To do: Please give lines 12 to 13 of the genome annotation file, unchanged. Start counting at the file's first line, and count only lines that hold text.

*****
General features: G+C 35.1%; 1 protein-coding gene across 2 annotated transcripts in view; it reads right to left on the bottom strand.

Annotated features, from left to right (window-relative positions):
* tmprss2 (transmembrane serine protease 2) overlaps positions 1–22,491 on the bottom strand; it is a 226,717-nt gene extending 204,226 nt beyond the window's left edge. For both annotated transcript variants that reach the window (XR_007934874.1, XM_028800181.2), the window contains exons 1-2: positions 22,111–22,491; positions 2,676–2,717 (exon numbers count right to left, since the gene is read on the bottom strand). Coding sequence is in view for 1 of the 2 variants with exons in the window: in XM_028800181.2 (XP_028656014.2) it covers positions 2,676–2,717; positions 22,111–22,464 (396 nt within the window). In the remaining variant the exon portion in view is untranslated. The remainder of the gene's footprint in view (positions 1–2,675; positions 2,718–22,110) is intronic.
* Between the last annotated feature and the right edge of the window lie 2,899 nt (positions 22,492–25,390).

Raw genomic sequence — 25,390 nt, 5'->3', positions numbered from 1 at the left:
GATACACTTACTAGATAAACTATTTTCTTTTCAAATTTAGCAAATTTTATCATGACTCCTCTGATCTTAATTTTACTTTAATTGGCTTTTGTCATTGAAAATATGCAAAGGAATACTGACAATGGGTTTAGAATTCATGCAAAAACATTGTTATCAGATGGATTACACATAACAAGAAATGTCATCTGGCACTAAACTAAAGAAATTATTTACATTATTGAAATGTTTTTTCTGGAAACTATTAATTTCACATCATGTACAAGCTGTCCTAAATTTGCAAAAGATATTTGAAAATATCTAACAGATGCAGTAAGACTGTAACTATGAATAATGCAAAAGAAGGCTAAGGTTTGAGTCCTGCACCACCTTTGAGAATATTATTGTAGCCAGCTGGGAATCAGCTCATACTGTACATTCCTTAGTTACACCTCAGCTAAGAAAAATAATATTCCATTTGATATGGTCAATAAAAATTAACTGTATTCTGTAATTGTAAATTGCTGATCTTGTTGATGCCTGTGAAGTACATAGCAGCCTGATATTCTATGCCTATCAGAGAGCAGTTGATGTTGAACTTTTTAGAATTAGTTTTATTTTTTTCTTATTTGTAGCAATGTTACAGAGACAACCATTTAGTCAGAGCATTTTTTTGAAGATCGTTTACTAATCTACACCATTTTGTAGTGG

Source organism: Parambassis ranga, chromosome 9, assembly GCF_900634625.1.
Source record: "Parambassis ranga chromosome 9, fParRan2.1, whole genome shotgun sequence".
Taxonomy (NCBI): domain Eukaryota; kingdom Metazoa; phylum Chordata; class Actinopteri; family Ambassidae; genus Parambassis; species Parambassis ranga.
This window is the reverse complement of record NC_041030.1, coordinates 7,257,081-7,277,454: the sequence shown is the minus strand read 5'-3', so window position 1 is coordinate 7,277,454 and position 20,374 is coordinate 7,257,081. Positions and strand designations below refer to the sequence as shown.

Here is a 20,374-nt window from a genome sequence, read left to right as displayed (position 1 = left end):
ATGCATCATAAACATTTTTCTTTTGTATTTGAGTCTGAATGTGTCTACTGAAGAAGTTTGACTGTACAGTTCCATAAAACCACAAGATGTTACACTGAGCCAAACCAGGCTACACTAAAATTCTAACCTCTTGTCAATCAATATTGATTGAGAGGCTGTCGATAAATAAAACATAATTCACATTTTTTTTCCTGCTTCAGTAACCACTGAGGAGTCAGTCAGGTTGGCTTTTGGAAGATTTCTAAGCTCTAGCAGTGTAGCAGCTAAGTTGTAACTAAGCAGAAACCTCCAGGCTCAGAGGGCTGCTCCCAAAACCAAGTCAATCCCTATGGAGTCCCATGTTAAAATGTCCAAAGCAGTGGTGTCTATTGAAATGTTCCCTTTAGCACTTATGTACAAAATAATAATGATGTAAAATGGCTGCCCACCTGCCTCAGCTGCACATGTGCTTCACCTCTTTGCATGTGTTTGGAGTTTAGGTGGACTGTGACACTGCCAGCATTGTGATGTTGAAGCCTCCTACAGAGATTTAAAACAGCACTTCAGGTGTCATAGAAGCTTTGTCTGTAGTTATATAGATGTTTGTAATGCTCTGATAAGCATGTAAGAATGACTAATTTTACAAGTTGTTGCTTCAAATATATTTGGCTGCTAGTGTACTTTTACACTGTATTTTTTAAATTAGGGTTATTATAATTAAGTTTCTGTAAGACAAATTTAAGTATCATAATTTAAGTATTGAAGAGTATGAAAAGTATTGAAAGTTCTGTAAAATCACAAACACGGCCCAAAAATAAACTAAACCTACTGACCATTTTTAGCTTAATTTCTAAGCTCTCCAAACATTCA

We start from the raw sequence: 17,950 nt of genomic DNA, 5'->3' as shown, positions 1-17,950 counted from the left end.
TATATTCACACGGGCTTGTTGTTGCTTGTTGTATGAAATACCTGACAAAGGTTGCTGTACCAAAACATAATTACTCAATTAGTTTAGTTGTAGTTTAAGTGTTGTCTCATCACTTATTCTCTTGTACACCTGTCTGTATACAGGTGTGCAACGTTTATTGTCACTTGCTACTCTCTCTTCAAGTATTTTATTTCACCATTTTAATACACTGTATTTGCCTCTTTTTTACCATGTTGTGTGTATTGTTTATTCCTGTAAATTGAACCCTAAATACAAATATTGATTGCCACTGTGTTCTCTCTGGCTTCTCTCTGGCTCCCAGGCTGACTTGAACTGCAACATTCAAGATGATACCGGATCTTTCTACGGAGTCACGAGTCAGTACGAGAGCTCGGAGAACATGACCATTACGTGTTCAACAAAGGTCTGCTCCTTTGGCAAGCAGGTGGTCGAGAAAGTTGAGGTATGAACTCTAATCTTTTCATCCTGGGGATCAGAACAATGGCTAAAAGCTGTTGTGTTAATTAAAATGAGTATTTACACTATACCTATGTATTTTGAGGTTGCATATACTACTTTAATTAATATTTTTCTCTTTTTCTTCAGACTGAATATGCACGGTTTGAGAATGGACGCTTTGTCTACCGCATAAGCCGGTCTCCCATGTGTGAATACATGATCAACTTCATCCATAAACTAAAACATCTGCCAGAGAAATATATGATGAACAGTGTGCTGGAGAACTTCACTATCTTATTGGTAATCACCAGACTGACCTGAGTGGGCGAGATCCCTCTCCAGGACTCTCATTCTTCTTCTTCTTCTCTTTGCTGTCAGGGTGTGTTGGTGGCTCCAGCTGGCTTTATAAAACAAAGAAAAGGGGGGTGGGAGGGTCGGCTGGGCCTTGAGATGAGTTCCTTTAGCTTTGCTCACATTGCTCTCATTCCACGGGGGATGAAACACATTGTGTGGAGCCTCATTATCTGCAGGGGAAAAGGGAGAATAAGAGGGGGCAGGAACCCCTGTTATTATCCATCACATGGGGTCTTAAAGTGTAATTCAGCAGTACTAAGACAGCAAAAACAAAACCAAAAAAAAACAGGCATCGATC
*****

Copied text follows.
ATGCATCATAAACATTTTTCTTTTGTATTTGAGTCTGAATGTGTCTACTGAAGAAGTTTGACTGTACAGTTCCATAAAACCACAAGATGTTACACTGAGCCAAACCAGGCTACACTAAAATTCTAACCTCTTGTCAATCAATATTGATTGAGAGGCTGTCGATAAATAAAACATAATTCACATTTTTTTTCCTGCTTCAGTAACCACTGAGGAGTCAGTCAGGTTGGCTTTTGGAAGATTTCTAAGCTCTAGCAGTGTAGCAGCTAAGTTGTAACTAAGCAGAAACCTCCAGGCTCAGAGGGCTGCTCCCAAAACCAAGTCAATCCCTATGGAGTCCCATGTTAAAATGTCCAAAGCAGTGGTGTCTATTGAAATGTTCCCTTTAGCACTTATGTACAAAATAATAATGATGTAAAATGGCTGCCCACCTGCCTCAGCTGCACATGTGCTTCACCTCTTTGCATGTGTTTGGAGTTTAGGTGGACTGTGACACTGCCAGCATTGTGATGTTGAAGCCTCCTACAGAGATTTAAAACAGCACTTCAGGTGTCATAGAAGCTTTGTCTGTAGTTATATAGATGTTTGTAATGCTCTGATAAGCATGTAAGAATGACTAATTTTACAAGTTGTTGCTTCAAATATATTTGGCTGCTAGTGTACTTTTACACTGTATTTTTTAAATTAGGGTTATTATAATTAAGTTTCTGTAAGACAAATTTAAGTATCATAATTTAAGTATTGAAGAGTATGAAAAGTATTGAAAGTTCTGTAAAATCACAAACACGGCCCAAAAATAAACTAAACCTACTGACCATTTTTAGCTTAATTTCTAAGCTCTCCAAACATTCA

We start from the raw sequence: 17,950 nt of genomic DNA, 5'->3' as shown, positions 1-17,950 counted from the left end.